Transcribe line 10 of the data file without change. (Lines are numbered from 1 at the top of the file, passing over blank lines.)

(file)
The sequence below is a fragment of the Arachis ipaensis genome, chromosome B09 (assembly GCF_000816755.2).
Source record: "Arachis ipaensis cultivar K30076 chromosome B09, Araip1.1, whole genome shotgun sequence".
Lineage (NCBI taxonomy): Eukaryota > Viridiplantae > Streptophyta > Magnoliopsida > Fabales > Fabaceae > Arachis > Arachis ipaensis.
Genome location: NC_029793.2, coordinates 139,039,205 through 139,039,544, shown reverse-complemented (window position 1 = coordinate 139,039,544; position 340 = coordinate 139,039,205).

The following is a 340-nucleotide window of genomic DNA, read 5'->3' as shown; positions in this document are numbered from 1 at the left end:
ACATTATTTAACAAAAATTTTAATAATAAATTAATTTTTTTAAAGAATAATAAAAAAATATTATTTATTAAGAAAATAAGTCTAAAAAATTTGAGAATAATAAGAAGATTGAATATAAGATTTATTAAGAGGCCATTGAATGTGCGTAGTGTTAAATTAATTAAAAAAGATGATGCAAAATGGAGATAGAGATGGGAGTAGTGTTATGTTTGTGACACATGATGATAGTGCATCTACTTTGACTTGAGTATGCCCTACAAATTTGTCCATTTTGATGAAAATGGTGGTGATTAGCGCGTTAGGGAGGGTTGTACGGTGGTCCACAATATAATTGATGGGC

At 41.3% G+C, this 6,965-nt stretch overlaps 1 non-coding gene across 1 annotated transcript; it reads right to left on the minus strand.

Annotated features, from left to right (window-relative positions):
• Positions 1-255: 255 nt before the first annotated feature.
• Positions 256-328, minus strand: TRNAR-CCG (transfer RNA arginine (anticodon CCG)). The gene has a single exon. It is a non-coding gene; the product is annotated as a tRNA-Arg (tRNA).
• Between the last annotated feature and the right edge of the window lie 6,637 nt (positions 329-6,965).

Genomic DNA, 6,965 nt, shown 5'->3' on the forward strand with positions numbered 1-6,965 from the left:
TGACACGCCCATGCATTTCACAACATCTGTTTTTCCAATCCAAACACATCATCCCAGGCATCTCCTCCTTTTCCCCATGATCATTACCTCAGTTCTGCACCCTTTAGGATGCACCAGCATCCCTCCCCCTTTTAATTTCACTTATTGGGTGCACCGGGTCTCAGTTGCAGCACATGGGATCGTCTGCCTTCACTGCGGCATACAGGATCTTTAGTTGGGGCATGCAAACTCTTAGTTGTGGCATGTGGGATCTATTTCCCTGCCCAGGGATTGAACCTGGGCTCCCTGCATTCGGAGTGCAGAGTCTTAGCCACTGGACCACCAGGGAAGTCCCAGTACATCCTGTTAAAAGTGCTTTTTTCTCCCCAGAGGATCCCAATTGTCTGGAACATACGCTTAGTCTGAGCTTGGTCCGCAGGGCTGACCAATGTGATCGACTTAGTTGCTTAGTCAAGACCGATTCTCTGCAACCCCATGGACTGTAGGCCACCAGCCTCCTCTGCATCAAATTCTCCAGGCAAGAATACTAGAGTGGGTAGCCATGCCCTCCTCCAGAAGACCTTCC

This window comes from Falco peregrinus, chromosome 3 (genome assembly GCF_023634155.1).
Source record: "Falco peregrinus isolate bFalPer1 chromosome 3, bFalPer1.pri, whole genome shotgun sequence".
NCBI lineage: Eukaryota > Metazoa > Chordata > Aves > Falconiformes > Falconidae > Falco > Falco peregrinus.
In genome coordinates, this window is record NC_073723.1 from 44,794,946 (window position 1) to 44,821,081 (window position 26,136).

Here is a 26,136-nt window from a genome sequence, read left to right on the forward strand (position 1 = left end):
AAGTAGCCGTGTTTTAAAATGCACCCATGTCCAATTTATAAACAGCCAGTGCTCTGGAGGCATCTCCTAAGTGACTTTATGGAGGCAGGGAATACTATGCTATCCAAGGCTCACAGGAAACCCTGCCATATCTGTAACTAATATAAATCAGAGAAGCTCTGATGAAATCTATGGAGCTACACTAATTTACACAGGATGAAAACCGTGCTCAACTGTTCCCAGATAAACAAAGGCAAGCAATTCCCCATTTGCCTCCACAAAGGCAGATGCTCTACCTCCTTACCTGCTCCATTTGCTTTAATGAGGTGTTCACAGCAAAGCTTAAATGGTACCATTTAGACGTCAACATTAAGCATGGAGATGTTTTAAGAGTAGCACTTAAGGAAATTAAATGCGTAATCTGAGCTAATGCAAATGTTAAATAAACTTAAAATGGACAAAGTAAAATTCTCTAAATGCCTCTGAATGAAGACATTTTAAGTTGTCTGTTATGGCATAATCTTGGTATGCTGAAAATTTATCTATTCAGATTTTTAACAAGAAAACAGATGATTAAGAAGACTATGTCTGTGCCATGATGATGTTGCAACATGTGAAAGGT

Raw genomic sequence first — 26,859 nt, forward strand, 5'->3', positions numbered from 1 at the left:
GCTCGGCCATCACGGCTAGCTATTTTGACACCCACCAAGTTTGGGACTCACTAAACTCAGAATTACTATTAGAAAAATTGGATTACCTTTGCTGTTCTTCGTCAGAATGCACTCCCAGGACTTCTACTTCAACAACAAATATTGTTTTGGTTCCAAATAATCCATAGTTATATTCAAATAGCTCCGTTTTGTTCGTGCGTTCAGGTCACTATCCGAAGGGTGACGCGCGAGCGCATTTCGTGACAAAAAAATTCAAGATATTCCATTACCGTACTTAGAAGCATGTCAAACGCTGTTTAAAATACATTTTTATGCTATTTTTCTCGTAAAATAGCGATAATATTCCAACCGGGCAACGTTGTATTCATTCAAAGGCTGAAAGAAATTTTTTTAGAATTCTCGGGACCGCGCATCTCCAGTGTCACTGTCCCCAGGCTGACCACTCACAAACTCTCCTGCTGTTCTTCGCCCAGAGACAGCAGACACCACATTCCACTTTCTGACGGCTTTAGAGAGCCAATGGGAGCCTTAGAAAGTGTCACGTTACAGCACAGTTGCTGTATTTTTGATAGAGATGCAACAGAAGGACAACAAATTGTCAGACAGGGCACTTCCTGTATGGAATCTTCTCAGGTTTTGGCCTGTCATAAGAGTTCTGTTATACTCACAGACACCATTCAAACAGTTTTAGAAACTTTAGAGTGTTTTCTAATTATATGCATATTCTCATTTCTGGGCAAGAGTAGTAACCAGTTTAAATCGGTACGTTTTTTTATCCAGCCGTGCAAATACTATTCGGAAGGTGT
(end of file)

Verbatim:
• Positions 256-328, minus strand: TRNAR-CCG (transfer RNA arginine (anticodon CCG)). The gene has a single exon. It is a non-coding gene; the product is annotated as a tRNA-Arg (tRNA).